Students at School District 27J in Brighton, Colo., and Pueblo City Schools in Pueblo, Colo., returned to a shorter school year this fall. Both districts have switched to a four-day school week in an attempt to cut costs and help attract and retain teachers.
While the switch could have a positive outcome for the districts, the nutrition teams are facing challenges such as staffing, a potentially off-kilter commodities supply and concern over how to provide food to students on the extra day.
On Monday when school is not in session, School District 27J offers daycare at most of its elementary schools, and lunch is served at those locations. Two of the daycare sites offer free meals through the community eligibility provision, while the rest serve a la carte items.
As of now, it has no plans to offer foodservice for middle and high school students on Monday. The district’s four charter schools have remained on a traditional five-day schedule.
District 27J began prepping for the change in early 2018. Keeping the line of communication open between school administrators and the nutrition team has been essential to making the transition go as smoothly as possible, says Tony Jorstad, nutrition services director.
“I think communication is important with your staff,” he says, adding that administration met with employees before the district made the official announcement to talk about the change. “It gave [employees] the opportunity to learn about the four-day schedule and why they were doing it.”
During these meetings, employees could also request to take on extra hours.
“For those that want to work, we put them in the top of our list for substitutes,” Jorstad says.
Difficulties aside, Jorstad is trying to use the extra day off to the team’s advantage and will hold staff training days on some Mondays.
At Pueblo City Schools, where students who don’t attend one of the district’s five charter schools are attending class Monday through Thursday this year, staff retention is a concern, says Jill Kidd, director of nutrition services.
Because the district is unionized, the nutrition team had to renegotiate their labor contracts, which resulted in about a 6% loss to their salaries.
“We kept some in-service days in to try and lessen the impact, but in the long run, they’re losing some income,” says Kidd, who worries that the salary cut may affect retention rates.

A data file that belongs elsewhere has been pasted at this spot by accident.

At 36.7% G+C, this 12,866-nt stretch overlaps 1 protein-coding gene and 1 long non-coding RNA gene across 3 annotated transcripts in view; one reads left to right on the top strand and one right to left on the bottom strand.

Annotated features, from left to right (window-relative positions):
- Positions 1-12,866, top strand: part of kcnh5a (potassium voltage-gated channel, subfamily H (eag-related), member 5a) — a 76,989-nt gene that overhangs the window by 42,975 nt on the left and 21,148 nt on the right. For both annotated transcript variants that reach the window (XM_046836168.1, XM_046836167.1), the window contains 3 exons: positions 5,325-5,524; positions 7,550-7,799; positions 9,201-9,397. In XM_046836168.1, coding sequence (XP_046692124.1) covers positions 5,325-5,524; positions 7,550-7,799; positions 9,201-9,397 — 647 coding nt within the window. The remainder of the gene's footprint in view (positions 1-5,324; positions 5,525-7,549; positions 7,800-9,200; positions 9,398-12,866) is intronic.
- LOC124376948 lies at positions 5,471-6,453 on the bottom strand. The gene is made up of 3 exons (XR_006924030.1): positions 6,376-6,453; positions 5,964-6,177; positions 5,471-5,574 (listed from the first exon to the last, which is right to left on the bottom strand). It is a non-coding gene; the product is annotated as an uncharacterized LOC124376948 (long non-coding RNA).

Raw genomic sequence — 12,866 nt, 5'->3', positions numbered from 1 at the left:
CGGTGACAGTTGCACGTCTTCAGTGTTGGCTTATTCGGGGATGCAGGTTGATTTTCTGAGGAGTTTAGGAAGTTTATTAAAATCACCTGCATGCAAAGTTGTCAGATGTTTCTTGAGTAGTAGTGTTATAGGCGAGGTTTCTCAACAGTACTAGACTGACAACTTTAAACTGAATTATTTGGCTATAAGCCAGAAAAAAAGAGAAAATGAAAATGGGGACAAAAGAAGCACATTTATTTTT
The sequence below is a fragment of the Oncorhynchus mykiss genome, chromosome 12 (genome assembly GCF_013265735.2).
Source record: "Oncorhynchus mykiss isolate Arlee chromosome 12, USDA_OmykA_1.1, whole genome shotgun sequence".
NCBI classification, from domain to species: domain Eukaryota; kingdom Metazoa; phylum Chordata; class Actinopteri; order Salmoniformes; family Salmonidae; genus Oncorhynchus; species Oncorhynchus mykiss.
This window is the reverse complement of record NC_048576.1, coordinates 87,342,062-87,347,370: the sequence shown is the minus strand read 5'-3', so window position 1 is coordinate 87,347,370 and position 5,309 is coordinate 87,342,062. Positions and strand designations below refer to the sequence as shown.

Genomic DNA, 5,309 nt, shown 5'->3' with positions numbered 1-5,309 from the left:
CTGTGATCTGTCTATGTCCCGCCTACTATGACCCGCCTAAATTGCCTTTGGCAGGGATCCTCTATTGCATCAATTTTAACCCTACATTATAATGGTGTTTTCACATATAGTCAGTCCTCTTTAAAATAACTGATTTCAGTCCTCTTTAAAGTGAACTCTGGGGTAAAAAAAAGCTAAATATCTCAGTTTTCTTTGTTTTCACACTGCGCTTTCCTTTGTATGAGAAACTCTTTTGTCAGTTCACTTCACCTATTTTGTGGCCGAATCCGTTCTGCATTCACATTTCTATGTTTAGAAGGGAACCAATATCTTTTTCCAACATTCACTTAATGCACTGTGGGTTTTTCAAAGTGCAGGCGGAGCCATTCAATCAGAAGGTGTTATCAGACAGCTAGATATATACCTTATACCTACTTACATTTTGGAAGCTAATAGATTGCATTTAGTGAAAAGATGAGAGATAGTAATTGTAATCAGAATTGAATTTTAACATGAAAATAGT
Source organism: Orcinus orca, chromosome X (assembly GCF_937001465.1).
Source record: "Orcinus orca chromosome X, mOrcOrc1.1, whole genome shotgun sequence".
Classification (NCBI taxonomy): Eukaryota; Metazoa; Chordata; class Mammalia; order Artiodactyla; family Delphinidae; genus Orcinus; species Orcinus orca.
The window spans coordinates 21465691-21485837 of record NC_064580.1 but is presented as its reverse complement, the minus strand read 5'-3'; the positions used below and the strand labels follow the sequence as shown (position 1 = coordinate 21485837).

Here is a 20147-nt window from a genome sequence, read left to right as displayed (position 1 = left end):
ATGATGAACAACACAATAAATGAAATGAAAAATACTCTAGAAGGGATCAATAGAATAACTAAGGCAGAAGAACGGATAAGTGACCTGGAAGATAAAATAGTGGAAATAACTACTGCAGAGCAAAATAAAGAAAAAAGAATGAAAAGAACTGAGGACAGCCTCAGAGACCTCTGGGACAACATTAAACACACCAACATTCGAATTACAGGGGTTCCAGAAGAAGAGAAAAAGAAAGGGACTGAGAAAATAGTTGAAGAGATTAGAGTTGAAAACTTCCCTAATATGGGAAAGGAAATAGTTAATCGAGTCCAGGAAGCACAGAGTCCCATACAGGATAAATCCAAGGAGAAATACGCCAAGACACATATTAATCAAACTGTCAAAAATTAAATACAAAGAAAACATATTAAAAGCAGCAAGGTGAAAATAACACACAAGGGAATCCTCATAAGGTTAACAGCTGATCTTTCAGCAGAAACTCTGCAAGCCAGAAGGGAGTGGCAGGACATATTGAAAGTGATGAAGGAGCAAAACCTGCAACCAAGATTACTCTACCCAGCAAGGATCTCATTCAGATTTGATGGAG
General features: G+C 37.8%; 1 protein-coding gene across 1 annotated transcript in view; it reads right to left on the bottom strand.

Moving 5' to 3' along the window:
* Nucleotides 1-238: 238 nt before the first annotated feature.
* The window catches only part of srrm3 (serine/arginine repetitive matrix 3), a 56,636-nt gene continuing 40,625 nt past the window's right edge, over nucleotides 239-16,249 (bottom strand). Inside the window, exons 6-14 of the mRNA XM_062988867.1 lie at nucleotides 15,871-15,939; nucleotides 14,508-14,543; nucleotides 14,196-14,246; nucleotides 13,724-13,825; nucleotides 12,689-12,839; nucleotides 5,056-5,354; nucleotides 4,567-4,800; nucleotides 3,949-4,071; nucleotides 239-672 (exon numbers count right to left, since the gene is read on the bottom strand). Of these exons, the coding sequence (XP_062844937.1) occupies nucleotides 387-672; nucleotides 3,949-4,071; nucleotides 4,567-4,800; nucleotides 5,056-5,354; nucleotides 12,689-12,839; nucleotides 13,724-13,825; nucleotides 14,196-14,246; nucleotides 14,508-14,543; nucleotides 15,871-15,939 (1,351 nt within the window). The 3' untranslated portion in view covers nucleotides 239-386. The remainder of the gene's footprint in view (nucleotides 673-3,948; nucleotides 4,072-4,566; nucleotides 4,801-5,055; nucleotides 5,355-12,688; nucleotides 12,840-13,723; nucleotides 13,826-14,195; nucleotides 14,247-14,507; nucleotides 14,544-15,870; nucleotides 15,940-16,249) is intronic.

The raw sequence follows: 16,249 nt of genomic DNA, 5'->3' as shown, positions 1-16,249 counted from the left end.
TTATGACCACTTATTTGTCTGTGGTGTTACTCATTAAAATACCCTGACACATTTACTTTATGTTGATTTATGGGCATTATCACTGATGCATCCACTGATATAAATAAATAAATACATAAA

One of the biggest challenges with switching to a shorter school week was figuring out how to make the most of its supply of USDA commodities. Jorstad says that commodities have to be “ordered far in advance of the school year” and that because the district hasn’t run on this schedule before, staff did not have an accurate idea how much of its commodity items they would use.
“Our estimates of what we were going to use were greyer than they normally are,” says Jorstad.
Pueblo City Schools was also met with commodity challenges. “Your commodities are based on prior years’ participation … so we’re taking a commodity entitlement that was based on 171 [days] and spending it in 150, so that took some little changes to the menu,” Kidd says.
Staff reorganized the menu, removing many dishes that included noncommodity ingredients because they wanted to use up their commodities.
To keep kids fed on Fridays, Pueblo City Schools is continuing to partner with local organizations like the Boys & Girls Club to provide meals.
“All of those programs have gotten together and have tried to fill the need for something for students to do on Fridays in the community,” Kidd says. “We will continue our partnership with them to serve their programs.”
In addition to providing regular meal service on Thursdays, staff will also pack lunches in coolers to be delivered to students the following day.
“Our Thursdays will be really busy. We’ll see how that works,” Kidd says. “We may have to staff Fridays a little bit, but the direction from the district was to have no one work on Fridays if at all possible.”
While the transition has not been easy, Kidd is happy that the community has taken action to help fill in the Friday food gap.
“There’s a lot of concern in the community about food on the fifth day. The community has really stepped up to provide programs for kids, which has allowed us to provide these meals,” she says. “I am heartened that that has happened and hopefully that will meet the needs of our students.”